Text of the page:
Unusual 1889 portrait of Van Gogh found to be a self-portrait

Unusual 1889 portrait of Van Gogh found to be a self-portrait
Vincent van Gogh, Self-Portrait, 1889, oil on canvas, 51.5 x 45 cm, Nasjonalmuseet for kunst, arkitektur og design, Oslo.
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An unusual painting of a gloomy Vincent van Gogh has been deemed to be an authentic self-portrait made by the artist. After decades of speculation, the Van Gogh Museum in Amsterdam announced yesterday that the painting was ‘unmistakably’ created by van Gogh, himself. It is now the only known work by Van Gogh to be painted while he was suffering from psychosis.

The 1889 painting has long-since been a part of the Nasjonalmuseet collection in Oslo but beginning in the 1970s, doubt was cast on the provenance, and thus, the artist, of the painting. Purchased by the Norwegian museum in 1910, it was the first self-portrait by Van Gogh acquired by the museum. Its colour, largely unlike most of Van Gogh’s other known works, the techniques used to create the portrait, and its spotty provenance prior to entering the Nasjonalmuseet’s stores, fueled speculation over its authenticity.

Vincent van Gogh, Self-Portrait, 1889, oil on canvas, 51.5 x 45 cm, Nasjonalmuseet for kunst, arkitektur og design, Oslo.

The Nasjonalmuseet underwent their own inquiry into the history of the painting in 2006 and found that it was once in the possession of Joseph and Marie Gioux, friends of Van Gogh. Unfortunately, it was unclear, still, how the painting ended up in Gioux’s hands. So, in 2014, at the request of the Nasjonalmuseet, the Van Gogh Museum began a concerted effort to figure out the story of the 1889 painting but warned the Nasjonalmuseet that the results might not be what they want to hear.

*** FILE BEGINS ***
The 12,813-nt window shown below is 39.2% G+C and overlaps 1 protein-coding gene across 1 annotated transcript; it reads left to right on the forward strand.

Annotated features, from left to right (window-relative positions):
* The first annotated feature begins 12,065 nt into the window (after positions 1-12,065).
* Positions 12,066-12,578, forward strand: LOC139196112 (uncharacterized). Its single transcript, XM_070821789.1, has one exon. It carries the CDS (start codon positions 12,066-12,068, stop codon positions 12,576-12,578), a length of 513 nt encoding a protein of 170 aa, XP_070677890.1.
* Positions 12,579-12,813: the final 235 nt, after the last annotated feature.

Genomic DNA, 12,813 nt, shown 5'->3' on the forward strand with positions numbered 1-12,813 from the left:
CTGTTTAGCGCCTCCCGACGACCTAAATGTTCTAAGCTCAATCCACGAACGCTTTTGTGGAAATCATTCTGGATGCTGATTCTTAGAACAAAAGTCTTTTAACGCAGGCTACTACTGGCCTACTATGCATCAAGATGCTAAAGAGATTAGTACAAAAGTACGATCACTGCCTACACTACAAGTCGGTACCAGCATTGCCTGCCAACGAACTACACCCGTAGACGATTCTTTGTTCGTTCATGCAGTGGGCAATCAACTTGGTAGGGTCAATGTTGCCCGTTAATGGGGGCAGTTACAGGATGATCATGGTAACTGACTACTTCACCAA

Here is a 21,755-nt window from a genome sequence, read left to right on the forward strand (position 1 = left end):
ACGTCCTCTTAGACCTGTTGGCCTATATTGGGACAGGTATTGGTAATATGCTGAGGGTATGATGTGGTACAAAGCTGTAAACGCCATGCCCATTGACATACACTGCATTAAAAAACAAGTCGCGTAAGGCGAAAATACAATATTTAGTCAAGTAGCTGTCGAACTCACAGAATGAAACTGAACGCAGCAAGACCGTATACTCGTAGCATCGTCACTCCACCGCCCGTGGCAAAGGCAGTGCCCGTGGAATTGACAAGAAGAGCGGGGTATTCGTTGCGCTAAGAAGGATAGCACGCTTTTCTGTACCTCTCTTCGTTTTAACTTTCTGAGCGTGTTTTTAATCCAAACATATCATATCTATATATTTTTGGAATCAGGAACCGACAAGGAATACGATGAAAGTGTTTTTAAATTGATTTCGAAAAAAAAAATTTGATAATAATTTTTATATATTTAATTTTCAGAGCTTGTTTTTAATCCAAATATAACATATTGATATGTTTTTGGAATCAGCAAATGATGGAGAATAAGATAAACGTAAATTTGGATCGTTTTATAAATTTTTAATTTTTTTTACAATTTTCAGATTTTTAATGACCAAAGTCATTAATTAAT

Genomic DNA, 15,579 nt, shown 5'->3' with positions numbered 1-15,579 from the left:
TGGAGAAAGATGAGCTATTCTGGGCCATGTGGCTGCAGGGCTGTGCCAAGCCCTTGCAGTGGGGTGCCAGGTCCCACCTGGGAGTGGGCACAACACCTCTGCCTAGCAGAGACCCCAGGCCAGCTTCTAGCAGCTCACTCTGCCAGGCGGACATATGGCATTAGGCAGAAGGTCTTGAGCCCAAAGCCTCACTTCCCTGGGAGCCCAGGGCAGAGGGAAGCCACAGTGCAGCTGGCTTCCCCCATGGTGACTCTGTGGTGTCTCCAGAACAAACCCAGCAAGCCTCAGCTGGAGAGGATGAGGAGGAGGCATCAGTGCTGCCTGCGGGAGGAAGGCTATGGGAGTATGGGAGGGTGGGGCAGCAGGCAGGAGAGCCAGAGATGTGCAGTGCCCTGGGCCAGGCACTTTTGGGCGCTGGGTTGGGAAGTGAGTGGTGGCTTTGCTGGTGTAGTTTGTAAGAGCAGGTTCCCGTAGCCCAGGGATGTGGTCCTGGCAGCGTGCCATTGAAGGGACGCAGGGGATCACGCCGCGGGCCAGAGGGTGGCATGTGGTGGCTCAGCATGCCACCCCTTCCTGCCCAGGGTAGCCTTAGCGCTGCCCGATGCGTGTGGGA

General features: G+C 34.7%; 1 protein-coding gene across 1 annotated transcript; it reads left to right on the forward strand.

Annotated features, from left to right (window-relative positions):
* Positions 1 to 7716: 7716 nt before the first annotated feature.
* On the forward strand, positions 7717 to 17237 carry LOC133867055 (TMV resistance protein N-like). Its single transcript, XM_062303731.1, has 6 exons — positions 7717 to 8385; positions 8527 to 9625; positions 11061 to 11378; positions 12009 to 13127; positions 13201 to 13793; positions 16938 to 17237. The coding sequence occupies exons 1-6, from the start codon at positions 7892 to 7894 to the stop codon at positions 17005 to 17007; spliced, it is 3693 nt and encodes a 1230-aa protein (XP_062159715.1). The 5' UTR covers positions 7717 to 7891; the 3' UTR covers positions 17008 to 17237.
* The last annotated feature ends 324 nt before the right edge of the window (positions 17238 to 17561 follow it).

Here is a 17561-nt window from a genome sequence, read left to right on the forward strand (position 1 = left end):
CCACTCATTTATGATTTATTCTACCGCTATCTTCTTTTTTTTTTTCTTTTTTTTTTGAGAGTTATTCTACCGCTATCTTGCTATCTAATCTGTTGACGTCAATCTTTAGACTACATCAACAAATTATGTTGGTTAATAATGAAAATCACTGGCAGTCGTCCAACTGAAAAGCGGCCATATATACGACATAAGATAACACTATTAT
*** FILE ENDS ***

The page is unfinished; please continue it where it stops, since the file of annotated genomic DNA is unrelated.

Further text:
Research by a body of experts into various aspects of the painting, including its materials, techniques, and provenance, led to the Van Gogh museum deciding that the work is, without a shadow of a doubt, by Van Gogh. One of the most exciting discoveries was a letter, written by the artist to his brother, Theo, on September 20, 1889, in which Van Gogh discusses the very painting. At that time, Van Gogh had admitted himself in an asylum due to deteriorating mental health. He stayed there for about a month and a half and in his letter to Theo describes a self-portrait that was an ‘attempt from when [he] was ill.’ According to Louis van Tilborgh, one of the Van Gogh Museum’s senior researchers as well as an art historian at the University of Amsterdam, Van Gogh ‘probably painted this portrait to reconcile himself with what he saw in the mirror: a person he did not wish to be, yet was.’ The work thus reflects Van Gogh’s feelings of hollowness and offers a glimpse into the artist’s life while suffering from psychosis.

‘This is not the best picture that Van Gogh made but I have grown quite fond of it,’ continued van Tilborgh. ‘He says later on somewhere that his paintings were sometimes a cry of anguish. Well, this is a cry of anguish. It belongs to a small group of pictures that show something of his mental health problem and how he dealt with it, or tried to deal with it.’

For the Nasjonalmuseet, the results were exactly what they hoped to find and put to rest concerns over the painting while having shed light onto the story behind Van Gogh’s melancholic self-portrait. Although it shows the beloved artist at a difficult time in his life, it adds insight and breadth to his oeuvre for generations to come.

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